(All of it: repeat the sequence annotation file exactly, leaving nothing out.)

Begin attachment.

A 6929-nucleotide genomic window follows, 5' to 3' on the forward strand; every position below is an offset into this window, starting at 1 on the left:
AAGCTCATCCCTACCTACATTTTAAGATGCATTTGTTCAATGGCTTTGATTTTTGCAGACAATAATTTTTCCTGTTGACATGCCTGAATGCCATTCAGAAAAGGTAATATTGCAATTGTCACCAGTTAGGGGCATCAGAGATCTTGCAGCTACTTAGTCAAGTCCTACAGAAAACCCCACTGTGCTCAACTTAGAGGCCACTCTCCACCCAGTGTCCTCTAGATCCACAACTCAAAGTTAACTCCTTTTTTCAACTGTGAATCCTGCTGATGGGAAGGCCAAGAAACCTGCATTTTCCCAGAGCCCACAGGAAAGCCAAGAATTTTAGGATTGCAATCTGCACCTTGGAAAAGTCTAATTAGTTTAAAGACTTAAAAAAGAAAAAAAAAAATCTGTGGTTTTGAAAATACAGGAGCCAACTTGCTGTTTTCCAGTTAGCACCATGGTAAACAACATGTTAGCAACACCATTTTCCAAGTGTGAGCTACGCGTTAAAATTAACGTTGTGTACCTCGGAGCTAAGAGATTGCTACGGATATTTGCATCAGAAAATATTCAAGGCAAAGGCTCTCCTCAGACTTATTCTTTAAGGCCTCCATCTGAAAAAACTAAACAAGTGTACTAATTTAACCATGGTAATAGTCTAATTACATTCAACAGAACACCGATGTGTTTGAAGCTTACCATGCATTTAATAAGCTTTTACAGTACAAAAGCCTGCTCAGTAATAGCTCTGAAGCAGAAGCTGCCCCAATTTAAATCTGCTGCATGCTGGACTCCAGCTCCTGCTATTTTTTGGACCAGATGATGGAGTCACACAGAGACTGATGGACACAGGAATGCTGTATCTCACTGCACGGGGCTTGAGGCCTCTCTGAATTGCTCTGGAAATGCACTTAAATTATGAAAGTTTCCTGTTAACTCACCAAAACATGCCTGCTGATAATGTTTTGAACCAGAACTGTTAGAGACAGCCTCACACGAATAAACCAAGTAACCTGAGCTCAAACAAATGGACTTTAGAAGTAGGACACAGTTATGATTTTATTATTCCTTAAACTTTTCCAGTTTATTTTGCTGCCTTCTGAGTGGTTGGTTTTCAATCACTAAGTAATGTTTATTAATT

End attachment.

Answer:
A 6929-nucleotide genomic window follows, 5' to 3' on the forward strand; every position below is an offset into this window, starting at 1 on the left:
AAGCTCATCCCTACCTACATTTTAAGATGCATTTGTTCAATGGCTTTGATTTTTGCAGACAATAATTTTTCCTGTTGACATGCCTGAATGCCATTCAGAAAAGGTAATATTGCAATTGTCACCAGTTAGGGGCATCAGAGATCTTGCAGCTACTTAGTCAAGTCCTACAGAAAACCCCACTGTGCTCAACTTAGAGGCCACTCTCCACCCAGTGTCCTCTAGATCCACAACTCAAAGTTAACTCCTTTTTTCAACTGTGAATCCTGCTGATGGGAAGGCCAAGAAACCTGCATTTTCCCAGAGCCCACAGGAAAGCCAAGAATTTTAGGATTGCAATCTGCACCTTGGAAAAGTCTAATTAGTTTAAAGACTTAAAAAAGAAAAAAAAAAATCTGTGGTTTTGAAAATACAGGAGCCAACTTGCTGTTTTCCAGTTAGCACCATGGTAAACAACATGTTAGCAACACCATTTTCCAAGTGTGAGCTACGCGTTAAAATTAACGTTGTGTACCTCGGAGCTAAGAGATTGCTACGGATATTTGCATCAGAAAATATTCAAGGCAAAGGCTCTCCTCAGACTTATTCTTTAAGGCCTCCATCTGAAAAAACTAAACAAGTGTACTAATTTAACCATGGTAATAGTCTAATTACATTCAACAGAACACCGATGTGTTTGAAGCTTACCATGCATTTAATAAGCTTTTACAGTACAAAAGCCTGCTCAGTAATAGCTCTGAAGCAGAAGCTGCCCCAATTTAAATCTGCTGCATGCTGGACTCCAGCTCCTGCTATTTTTTGGACCAGATGATGGAGTCACACAGAGACTGATGGACACAGGAATGCTGTATCTCACTGCACGGGGCTTGAGGCCTCTCTGAATTGCTCTGGAAATGCACTTAAATTATGAAAGTTTCCTGTTAACTCACCAAAACATGCCTGCTGATAATGTTTTGAACCAGAACTGTTAGAGACAGCCTCACACGAATAAACCAAGTAACCTGAGCTCAAACAAATGGACTTTAGAAGTAGGACACAGTTATGATTTTATTATTCCTTAAACTTTTCCAGTTTATTTTGCTGCCTTCTGAGTGGTTGGTTTTCAATCACTAAGTAATGTTTATTAATT